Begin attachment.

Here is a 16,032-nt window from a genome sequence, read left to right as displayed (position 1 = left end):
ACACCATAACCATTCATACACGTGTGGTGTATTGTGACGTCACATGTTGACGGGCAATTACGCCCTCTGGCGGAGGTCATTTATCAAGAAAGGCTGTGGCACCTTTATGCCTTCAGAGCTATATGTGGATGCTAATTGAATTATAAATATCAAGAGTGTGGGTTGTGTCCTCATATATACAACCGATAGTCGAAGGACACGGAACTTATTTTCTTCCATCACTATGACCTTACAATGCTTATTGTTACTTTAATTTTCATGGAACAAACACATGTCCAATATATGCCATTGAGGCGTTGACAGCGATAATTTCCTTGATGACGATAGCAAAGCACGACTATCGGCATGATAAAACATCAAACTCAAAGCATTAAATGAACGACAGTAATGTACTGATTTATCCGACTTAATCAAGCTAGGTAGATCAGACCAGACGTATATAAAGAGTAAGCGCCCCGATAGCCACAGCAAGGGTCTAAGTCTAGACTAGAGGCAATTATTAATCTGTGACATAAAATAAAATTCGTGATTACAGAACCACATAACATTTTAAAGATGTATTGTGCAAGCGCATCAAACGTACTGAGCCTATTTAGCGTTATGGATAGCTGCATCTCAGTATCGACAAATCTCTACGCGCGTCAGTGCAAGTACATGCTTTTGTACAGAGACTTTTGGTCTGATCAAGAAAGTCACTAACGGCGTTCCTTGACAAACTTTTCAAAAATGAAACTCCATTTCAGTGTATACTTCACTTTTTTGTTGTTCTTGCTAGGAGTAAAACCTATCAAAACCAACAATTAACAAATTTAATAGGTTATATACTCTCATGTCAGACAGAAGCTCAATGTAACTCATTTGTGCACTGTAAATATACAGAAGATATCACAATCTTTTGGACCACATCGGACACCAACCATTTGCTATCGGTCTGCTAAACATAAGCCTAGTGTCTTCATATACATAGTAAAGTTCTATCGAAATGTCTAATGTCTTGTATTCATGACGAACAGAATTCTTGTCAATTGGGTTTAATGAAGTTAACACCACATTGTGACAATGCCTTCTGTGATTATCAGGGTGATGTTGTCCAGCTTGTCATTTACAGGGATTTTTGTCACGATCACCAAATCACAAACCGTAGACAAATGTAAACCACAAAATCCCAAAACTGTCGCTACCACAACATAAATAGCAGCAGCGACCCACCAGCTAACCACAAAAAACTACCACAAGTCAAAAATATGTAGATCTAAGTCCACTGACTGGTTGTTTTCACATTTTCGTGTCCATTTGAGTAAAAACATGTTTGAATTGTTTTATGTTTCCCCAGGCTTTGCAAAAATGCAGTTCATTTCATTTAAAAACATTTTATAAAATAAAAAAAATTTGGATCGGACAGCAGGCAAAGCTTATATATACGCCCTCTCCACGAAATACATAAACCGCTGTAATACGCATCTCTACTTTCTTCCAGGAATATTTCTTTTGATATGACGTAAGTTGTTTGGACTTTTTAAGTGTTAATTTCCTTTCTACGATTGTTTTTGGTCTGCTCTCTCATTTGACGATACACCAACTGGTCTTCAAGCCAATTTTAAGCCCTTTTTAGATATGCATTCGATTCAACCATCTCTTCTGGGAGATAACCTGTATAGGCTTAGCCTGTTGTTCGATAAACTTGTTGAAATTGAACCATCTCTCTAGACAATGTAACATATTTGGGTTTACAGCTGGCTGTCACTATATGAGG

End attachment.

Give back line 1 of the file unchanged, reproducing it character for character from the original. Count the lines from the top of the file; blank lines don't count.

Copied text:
Here is a 16,032-nt window from a genome sequence, read left to right as displayed (position 1 = left end):